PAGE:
In the wake of Peter Cushing's digital resurrection in Star Wars: Rogue One, debate is once again raging around the ethics of re-purposing the images of long dead actors. In a previous article we examined the journey into the uncanny valley Hollywood has taken over the past 15 years as computer generated images have become more photo-realistic. But how are we to deal with the murky legal and ethical waters surrounding this discomforting territory?

In a recent interview with the New York Times, John Knoll, chief creative officer at Industrial Light & Magic and visual effects supervisor on Rogue One, addressed the concerns being raised in the light of this watershed moment in computer generated acting. Noting the "slippery slope argument," that this technique could open the door to actors from all eras being reincarnated digitally across a variety of different films Knoll responded,

"I don't imagine that happening. This was done for very solid and defendable story reasons. This is a character that is very important to telling this kind of story... It is extremely labor-intensive and expensive to do. I don't imagine anybody engaging in this kind of thing in a casual manner."

Knoll's comments are certainly sincere, but they strongly miss the point that, while these techniques may be expensive and labor-intensive today, they most surely will become cheaper and easier in the near future.

It was reported that the process in Rogue One was undertaken with the full approval of Peter Cushing's family and estate, although it is unknown what kind of financial return was offered to them, or in fact whether Lucasfilm and Disney even needed the permission of Cushing's estate in the first place. After all, the character and appearance of Tarkin in the Star Wars films is intellectual property owned by Disney and presumably they can do whatever they want with that material.

One wonders whether from this moment forward Hollywood actor contracts will need to incorporate clauses determining who owns the image of characters clarifying how they can be digitally repurposed in future film instalments. Could Marvel make more Iron Man films with Robert Downey Jr digitally inserted into the role if the actor chose to step away from the franchise?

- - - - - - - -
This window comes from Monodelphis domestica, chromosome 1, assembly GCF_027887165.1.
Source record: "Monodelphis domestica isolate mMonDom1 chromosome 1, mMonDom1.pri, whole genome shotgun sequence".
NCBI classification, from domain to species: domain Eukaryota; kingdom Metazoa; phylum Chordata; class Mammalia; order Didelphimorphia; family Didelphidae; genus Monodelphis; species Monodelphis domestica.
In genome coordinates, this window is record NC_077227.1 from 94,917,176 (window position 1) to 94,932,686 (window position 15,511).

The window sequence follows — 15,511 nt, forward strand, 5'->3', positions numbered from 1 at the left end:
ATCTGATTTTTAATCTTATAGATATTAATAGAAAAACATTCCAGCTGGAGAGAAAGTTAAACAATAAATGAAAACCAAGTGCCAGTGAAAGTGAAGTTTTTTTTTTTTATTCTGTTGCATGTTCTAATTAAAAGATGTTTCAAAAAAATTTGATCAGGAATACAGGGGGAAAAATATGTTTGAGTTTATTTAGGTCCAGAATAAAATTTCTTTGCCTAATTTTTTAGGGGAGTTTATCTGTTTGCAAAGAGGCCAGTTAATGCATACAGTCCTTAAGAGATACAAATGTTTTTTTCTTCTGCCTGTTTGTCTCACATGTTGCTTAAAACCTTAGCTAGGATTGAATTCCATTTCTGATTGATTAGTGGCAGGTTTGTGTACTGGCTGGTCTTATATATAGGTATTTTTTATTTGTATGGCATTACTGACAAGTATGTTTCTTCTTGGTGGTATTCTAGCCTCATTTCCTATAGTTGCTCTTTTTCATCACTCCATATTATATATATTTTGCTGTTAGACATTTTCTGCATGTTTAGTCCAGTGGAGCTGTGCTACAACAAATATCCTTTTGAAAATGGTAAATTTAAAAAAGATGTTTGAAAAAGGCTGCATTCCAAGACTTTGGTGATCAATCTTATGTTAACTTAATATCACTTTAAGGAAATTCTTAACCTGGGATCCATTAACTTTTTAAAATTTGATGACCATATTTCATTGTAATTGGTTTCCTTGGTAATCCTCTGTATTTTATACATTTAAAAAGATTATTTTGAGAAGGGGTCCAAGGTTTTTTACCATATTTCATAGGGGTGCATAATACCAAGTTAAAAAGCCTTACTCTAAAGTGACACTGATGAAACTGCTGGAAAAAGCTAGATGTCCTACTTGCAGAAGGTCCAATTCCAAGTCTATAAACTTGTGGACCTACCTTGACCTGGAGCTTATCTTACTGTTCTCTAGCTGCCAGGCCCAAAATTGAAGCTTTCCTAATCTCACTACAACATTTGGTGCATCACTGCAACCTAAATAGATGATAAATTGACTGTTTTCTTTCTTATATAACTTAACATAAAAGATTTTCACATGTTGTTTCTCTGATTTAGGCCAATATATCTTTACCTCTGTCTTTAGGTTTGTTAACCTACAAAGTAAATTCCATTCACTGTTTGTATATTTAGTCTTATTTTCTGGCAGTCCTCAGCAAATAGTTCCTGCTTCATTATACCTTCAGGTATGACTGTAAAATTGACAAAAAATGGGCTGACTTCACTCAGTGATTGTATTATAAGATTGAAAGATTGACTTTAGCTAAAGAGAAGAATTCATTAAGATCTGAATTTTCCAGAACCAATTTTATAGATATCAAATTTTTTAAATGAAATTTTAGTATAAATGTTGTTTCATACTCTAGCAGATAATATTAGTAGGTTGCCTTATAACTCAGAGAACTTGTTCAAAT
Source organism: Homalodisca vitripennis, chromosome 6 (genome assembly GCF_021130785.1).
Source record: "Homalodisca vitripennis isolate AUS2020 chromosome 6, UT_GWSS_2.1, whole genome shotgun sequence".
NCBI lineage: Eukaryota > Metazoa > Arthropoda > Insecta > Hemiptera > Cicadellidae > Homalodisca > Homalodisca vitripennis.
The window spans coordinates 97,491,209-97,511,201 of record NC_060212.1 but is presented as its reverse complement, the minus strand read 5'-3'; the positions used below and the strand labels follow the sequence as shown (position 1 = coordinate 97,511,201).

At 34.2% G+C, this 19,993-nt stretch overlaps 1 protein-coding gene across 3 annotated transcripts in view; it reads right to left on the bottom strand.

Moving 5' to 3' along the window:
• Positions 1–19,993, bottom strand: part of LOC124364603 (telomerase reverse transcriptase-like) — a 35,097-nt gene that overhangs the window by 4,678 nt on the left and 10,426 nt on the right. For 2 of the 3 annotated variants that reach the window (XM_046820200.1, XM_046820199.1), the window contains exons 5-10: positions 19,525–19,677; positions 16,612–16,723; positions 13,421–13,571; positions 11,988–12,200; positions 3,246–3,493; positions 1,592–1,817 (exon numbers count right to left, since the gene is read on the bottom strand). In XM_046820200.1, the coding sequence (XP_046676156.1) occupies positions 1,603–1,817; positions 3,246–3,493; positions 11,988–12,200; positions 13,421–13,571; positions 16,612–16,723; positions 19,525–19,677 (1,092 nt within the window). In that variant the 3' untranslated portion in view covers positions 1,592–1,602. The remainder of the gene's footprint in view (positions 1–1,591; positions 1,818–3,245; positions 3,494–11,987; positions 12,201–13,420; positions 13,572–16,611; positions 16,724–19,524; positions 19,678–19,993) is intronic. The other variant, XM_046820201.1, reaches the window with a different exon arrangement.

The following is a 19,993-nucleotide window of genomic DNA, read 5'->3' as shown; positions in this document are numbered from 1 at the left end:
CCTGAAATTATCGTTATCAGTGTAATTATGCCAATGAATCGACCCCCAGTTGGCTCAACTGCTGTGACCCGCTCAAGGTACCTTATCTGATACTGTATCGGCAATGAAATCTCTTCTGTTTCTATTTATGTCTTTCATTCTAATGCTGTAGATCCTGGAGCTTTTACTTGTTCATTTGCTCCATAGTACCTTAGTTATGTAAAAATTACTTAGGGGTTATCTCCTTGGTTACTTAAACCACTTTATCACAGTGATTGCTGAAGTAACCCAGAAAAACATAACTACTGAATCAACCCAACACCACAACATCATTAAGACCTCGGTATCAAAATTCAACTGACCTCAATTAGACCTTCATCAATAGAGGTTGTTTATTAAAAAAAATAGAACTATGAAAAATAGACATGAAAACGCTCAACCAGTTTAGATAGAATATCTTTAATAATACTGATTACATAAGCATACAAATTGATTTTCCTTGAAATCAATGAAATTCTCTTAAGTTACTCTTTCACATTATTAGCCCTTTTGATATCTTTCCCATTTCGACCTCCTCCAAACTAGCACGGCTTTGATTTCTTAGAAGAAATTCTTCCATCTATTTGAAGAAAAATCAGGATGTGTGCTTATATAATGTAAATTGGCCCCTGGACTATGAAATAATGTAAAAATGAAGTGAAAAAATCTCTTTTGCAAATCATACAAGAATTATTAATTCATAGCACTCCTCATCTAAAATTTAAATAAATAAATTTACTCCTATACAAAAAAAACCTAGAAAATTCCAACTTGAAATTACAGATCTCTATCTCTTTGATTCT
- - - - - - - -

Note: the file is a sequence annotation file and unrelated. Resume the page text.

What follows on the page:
Over the last 30 years we have seen a barrage of material in film and advertising that has pushed the limits of how technology has reincarnated actors for uses that are often hard to imagine the individuals willingly participating in.

The 1990s treated us to a series of beer ads featuring John Wayne returning from the dead to sell us on the wonders of Coors Light. In this instance the company received permission from Wayne's estate to re-purpose his likeness alongside what was described as a "significant cash donation" to the John Wayne Cancer Institute.

More recently, Audrey Hepburn came back from the dead to sell us chocolate bars in a supremely creepy ad that was authorized, for a fee, by Hepburn's sons, who control her estate. In a press release accompanying the ad, her sons stated that their mother would be "proud" of her presence in the commercial and added she loved chocolate and it "lifted her spirit."

Legally, when an actor passes away the rights to their image is controlled through their estate, which is often managed by children and family. This doesn't always lead to acrimonious posthumous appearances though, as different family members can have conflicting ideas on what is and isn't appropriate. After Fred Astaire's likeness was re-purposed dancing with a vacuum cleaner in a commercial his daughter expressed her sadness at what she described as his wonderful career being "sold to the devil." In this instance, it was Astaire's widow who controlled, and sold, his likeness for use in the commercial.

In the wake of Rogue One's technical achievements, one has to question whether it's ethical to use someone's likeness without their express permission? Certainly from this point forward it is likely to become something that is very clearly outlined in actor's wills. Back in 2015, it was revealed that Robin Williams had cleverly foreseen this growing technological trend and had a clear stipulation barring his likeness being used for any purpose for 25 years following his death. The issue was decided by Williams himself and not left to future generations to decide.

We may be able to envision a clearer path moving forward by incorporating tangible and direct clauses into future contracts and wills, but how do we approach a whole century of famous figures who never got a chance to offer their thoughts on whether they could be made to shill products after their deaths?

In the 1990s, Robert Zemeckis incorporated several major historical figures into his film Forrest Gump without any permission other than paying for the use of archival footage. A few years later, Zemeckis went even further in his film Contact, digitally incorporating footage of then president Bill Clinton into a scene. The President expressed his displeasure at being digitally inserted into the film without his permission, but Zemeckis argued the use as legally allowable under the assertion that the president was a public figure.

Digital technology is clearly reaching a point where photo-realistic depictions are possible and we need to ask ourselves what the entertainment of the future will look like? Are we comfortable using the visages of dead celebrities as puppets in our future movies and commercials? Maybe we are.

At what point is all this fair game? Would it be ok to create digital likenesses of famous figures and insert them into pornographic films? Could we use early 20th century celebrities like Charlie Chaplin for political causes, or would it be just as tasteless to put Chaplin in the next Adam Sandler film?

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